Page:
East Tenn. Mom Shares Struggle with Addiction during Pregnancy
KNOXVILLE, Tenn. (WATE) - Christy McQueen's son Gunner was born with Neonatal Abstinence Syndrome, or NAS. It's the term for when babies come in contact with medications or illegal drugs in the womb, and it's been a growing problem in our state.
To put it into perspective locally, East Tennessee Children's Hospital says, for the 45 babies in the Neonatal Intensive Care Unit right now, 20 of them are being treated for drug withdrawal.
Gunner loves playing baseball, running and climbing.
"He is now two years old and he is healthy and happy and rambunctious and you wouldn't even know that he had NAS really when he was born," McQueen said.
Babies born with NAS form a physical dependence on a drug used by their mom during pregnancy.
"Just being very irritable and not sleeping a lot. Crying, his screams they were screechy; they weren't like a normal baby cry," McQueen said.
It's a sad story, and one the nurses at East Tennessee Children's Hospital unfortunately know well.
"Yearly we see between 225 to 250 admissions a year," said NICU nurse Dawn Jeffers.
McQueen says her drug of choice during pregnancy was pain pills. She tried but wasn't able to quit on her own.
"I hurt for him and there was nothing at that point that I could do because the damage was already done. The only thing that I could do was to reach out and get help for myself because I can't change my past but I can change my future for my kids," said McQueen.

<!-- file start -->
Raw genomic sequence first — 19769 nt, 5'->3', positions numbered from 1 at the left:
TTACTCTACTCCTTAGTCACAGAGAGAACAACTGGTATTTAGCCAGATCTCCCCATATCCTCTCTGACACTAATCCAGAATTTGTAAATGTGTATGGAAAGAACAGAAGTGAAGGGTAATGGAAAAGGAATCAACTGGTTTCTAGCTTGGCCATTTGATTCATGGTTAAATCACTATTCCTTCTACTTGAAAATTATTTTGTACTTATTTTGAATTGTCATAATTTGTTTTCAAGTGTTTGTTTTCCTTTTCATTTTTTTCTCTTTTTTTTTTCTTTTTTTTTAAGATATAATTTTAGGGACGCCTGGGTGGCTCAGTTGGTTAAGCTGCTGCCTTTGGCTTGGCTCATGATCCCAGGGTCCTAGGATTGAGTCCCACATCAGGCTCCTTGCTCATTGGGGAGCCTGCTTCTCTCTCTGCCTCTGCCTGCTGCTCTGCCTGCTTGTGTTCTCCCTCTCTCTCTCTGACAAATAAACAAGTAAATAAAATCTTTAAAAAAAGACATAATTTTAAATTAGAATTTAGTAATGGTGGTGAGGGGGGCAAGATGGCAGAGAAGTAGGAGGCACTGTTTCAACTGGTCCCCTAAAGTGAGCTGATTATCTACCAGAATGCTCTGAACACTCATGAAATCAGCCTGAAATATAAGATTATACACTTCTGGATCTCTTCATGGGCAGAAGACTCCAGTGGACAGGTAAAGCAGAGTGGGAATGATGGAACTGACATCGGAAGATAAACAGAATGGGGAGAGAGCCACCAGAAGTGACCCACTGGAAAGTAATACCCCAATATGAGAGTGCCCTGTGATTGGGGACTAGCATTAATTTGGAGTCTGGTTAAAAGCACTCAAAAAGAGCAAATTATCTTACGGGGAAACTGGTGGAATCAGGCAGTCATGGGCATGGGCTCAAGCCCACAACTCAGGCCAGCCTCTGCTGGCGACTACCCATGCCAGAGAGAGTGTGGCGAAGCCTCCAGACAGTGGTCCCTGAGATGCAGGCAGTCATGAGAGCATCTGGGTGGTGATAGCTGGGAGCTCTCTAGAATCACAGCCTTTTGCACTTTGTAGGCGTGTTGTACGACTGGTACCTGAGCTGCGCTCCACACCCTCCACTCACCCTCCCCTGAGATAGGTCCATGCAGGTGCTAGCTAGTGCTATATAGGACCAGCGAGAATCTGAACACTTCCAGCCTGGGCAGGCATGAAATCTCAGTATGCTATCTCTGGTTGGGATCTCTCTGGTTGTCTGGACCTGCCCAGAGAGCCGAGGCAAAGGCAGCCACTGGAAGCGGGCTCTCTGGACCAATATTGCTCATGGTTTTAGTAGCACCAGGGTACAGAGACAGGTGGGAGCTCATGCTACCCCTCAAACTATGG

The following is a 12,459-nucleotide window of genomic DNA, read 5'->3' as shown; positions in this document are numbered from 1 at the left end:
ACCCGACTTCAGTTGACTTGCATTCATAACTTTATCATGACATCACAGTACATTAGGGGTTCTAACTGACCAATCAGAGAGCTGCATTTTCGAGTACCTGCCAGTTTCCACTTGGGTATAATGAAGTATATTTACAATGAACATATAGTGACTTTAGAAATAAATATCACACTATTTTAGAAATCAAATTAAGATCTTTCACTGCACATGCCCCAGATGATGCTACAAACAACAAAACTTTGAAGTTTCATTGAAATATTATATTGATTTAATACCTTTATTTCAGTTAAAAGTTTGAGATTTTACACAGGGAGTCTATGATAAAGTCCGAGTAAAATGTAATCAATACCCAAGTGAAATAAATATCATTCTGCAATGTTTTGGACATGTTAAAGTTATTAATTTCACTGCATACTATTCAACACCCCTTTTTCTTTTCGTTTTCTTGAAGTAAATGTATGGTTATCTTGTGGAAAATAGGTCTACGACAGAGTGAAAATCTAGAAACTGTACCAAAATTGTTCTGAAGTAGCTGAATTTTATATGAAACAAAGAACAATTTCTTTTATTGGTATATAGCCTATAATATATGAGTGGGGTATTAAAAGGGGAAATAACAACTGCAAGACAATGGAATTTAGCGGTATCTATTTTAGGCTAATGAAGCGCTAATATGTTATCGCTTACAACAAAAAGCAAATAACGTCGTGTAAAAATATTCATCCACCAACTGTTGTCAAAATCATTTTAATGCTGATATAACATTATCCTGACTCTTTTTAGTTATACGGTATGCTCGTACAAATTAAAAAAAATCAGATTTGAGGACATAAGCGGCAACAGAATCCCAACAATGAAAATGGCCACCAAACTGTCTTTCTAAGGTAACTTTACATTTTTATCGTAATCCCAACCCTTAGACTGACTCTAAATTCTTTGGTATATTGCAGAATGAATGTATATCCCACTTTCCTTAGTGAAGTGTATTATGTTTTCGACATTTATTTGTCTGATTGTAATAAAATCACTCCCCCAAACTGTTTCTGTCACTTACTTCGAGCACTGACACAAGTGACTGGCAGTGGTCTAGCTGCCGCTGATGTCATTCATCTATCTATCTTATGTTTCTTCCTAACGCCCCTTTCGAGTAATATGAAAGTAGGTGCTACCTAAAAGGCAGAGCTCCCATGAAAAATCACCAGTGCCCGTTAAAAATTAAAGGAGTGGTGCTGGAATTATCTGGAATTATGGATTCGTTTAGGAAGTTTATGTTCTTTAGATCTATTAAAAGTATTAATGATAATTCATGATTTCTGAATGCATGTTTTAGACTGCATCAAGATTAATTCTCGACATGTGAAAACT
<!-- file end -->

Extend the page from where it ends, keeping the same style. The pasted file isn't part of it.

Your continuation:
That's when she turned to Susannah's House, an intensive outpatient program designed to support mothers and their children.
it was a life changer for McQueen and her son, and still a big part of their lives. Two years later, McQueen now shares her story and mentors other moms.
"Just to let them know that they are not alone and that there are others out there willing to help and that together we can get through this," said McQueen.
There was a big milestone for McQueen recently. About two months ago, on August 26, she celebrated two years without using any opiates.
October is NAS awareness month. If you're in need or know someone that may be, Susannah's House provides services to mothers at no cost including 12-step groups, relapse prevention, individual and group counseling and aftercare.
Their phone number is 865-200-4759. Their website is susannahshouse.org.
Recent PostsSee All
KNOXVILLE, Tenn. (WATE) — Monday marked International Overdose Awareness Day. While some hope they are never affected by this, the reality is that many people and their families are. Knox County’s Dis
In these trying times it seems many are turning to alcohol to help get through social distancing. U.S. sales of alcoholic beverages rose 55% in just one week in March and while many joke about the pas
KNOXVILLE, Tenn. (WATE) – District Attorney Charme Allen is working to open lines of communication with local students; the goal is to prevent drug abuse. D.A. Allen is set to visit two Knoxville scho